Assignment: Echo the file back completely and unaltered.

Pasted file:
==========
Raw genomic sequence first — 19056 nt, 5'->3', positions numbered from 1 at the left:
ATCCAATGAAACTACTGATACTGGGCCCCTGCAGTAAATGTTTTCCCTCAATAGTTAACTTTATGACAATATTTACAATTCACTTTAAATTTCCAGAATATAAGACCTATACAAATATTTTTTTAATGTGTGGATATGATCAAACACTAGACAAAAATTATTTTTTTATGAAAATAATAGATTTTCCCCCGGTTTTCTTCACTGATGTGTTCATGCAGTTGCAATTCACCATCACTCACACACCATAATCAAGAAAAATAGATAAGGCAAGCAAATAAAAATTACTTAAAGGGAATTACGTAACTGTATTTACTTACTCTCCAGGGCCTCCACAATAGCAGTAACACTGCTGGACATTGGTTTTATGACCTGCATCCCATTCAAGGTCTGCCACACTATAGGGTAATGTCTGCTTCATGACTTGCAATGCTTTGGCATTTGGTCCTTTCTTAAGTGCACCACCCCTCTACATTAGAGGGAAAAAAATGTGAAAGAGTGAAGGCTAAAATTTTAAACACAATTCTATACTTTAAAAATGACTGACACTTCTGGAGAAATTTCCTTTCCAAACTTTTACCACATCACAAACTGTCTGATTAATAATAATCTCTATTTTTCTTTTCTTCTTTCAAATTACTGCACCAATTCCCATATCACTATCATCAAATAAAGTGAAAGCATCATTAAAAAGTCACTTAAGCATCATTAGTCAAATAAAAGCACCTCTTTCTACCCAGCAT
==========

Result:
Raw genomic sequence first — 19056 nt, 5'->3', positions numbered from 1 at the left:
ATCCAATGAAACTACTGATACTGGGCCCCTGCAGTAAATGTTTTCCCTCAATAGTTAACTTTATGACAATATTTACAATTCACTTTAAATTTCCAGAATATAAGACCTATACAAATATTTTTTTAATGTGTGGATATGATCAAACACTAGACAAAAATTATTTTTTTATGAAAATAATAGATTTTCCCCCGGTTTTCTTCACTGATGTGTTCATGCAGTTGCAATTCACCATCACTCACACACCATAATCAAGAAAAATAGATAAGGCAAGCAAATAAAAATTACTTAAAGGGAATTACGTAACTGTATTTACTTACTCTCCAGGGCCTCCACAATAGCAGTAACACTGCTGGACATTGGTTTTATGACCTGCATCCCATTCAAGGTCTGCCACACTATAGGGTAATGTCTGCTTCATGACTTGCAATGCTTTGGCATTTGGTCCTTTCTTAAGTGCACCACCCCTCTACATTAGAGGGAAAAAAATGTGAAAGAGTGAAGGCTAAAATTTTAAACACAATTCTATACTTTAAAAATGACTGACACTTCTGGAGAAATTTCCTTTCCAAACTTTTACCACATCACAAACTGTCTGATTAATAATAATCTCTATTTTTCTTTTCTTCTTTCAAATTACTGCACCAATTCCCATATCACTATCATCAAATAAAGTGAAAGCATCATTAAAAAGTCACTTAAGCATCATTAGTCAAATAAAAGCACCTCTTTCTACCCAGCAT